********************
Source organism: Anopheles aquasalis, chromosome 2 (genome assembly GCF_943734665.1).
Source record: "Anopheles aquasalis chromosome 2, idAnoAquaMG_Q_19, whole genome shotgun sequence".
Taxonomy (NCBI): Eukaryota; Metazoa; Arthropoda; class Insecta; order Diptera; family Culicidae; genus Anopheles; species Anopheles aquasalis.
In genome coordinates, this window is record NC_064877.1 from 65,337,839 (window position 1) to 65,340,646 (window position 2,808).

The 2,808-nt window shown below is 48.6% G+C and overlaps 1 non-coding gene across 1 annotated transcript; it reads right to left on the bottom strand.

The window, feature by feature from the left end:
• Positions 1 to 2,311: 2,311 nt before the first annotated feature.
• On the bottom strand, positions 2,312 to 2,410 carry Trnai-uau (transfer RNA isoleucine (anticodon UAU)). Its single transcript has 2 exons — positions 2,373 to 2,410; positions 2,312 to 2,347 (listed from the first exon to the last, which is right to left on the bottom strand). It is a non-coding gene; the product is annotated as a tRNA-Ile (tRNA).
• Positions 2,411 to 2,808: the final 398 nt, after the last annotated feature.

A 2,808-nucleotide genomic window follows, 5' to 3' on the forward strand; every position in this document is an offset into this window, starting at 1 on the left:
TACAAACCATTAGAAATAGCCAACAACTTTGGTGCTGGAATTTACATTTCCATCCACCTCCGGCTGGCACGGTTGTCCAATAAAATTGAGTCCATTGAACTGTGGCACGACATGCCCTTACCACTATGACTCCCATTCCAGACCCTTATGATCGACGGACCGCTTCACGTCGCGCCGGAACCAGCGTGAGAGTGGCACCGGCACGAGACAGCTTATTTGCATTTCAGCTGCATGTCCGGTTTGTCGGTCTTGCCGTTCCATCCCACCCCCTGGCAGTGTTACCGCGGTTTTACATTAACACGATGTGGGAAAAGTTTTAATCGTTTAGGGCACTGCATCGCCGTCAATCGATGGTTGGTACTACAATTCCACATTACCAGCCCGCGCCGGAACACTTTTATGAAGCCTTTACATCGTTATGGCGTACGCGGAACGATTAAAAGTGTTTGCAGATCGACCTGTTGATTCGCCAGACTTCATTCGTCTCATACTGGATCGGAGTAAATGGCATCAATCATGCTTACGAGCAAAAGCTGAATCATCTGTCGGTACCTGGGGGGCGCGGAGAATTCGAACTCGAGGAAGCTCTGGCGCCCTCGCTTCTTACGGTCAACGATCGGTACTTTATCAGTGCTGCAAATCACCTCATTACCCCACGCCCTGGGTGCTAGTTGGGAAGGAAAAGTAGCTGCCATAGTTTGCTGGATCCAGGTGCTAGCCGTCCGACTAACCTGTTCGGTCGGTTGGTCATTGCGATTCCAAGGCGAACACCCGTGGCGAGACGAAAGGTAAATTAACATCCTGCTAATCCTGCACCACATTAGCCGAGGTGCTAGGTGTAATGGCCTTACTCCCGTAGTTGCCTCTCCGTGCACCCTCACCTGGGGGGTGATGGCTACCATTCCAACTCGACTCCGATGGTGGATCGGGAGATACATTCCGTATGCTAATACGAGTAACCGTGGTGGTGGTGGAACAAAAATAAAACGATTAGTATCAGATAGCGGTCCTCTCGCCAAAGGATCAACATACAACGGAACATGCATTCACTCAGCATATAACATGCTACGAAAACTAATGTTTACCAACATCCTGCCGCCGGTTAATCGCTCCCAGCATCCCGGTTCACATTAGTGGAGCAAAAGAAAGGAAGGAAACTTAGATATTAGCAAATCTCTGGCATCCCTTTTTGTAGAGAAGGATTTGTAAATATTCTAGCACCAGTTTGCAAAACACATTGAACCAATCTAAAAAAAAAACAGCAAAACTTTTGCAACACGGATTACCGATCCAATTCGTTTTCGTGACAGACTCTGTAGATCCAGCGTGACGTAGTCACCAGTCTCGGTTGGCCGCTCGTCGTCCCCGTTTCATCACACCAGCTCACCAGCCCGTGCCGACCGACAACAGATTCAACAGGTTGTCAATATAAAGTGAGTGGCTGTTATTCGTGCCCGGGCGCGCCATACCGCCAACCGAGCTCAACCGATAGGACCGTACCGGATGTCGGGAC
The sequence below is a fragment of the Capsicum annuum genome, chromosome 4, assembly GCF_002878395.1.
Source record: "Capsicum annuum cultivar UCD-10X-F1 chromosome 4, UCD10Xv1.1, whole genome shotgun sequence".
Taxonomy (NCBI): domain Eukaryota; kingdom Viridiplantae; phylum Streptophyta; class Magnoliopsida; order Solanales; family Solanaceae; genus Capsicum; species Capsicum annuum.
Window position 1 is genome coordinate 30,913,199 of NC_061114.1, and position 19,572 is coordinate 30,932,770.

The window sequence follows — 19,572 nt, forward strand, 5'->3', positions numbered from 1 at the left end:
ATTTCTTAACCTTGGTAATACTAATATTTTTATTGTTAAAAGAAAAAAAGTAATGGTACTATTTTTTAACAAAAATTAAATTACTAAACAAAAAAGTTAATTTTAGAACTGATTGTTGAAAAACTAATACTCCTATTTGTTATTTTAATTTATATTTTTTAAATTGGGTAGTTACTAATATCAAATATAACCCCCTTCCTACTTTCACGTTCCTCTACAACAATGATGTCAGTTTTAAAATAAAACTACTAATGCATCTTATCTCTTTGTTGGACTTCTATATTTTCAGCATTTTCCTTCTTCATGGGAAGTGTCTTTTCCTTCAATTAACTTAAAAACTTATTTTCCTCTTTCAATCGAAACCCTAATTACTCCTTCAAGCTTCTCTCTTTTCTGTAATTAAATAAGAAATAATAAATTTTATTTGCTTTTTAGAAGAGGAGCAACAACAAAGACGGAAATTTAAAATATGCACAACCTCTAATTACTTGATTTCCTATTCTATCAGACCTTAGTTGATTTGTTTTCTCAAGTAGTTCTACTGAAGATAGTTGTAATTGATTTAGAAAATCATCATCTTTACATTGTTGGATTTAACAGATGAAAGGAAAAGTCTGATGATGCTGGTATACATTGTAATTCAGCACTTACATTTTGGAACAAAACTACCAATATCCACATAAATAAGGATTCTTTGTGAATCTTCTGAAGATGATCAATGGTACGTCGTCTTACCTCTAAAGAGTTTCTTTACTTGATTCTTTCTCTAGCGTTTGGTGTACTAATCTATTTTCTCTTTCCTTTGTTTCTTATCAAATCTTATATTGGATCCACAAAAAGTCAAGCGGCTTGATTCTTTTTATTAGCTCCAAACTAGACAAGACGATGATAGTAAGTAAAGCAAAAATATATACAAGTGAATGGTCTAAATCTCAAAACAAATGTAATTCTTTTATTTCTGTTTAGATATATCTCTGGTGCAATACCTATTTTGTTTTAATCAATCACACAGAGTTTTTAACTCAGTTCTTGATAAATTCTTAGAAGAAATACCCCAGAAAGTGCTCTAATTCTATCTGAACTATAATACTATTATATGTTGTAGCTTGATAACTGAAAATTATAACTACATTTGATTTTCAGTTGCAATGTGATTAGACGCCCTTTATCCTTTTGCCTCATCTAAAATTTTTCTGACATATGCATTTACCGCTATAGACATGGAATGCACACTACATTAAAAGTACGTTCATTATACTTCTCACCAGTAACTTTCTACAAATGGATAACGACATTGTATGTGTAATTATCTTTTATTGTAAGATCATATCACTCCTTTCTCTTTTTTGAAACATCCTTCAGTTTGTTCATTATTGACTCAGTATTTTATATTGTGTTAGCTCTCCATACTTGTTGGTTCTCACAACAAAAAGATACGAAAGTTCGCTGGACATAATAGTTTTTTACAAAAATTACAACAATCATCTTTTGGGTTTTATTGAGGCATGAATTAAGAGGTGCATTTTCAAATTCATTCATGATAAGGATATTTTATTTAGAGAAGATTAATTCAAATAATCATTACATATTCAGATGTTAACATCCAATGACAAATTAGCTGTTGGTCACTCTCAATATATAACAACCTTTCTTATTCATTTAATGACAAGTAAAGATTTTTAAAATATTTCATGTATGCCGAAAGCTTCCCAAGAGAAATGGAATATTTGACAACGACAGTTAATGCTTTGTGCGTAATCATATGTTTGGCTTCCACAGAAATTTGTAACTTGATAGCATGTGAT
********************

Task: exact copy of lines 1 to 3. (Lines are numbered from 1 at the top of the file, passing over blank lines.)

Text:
Source organism: Anopheles aquasalis, chromosome 2 (genome assembly GCF_943734665.1).
Source record: "Anopheles aquasalis chromosome 2, idAnoAquaMG_Q_19, whole genome shotgun sequence".
Taxonomy (NCBI): Eukaryota; Metazoa; Arthropoda; class Insecta; order Diptera; family Culicidae; genus Anopheles; species Anopheles aquasalis.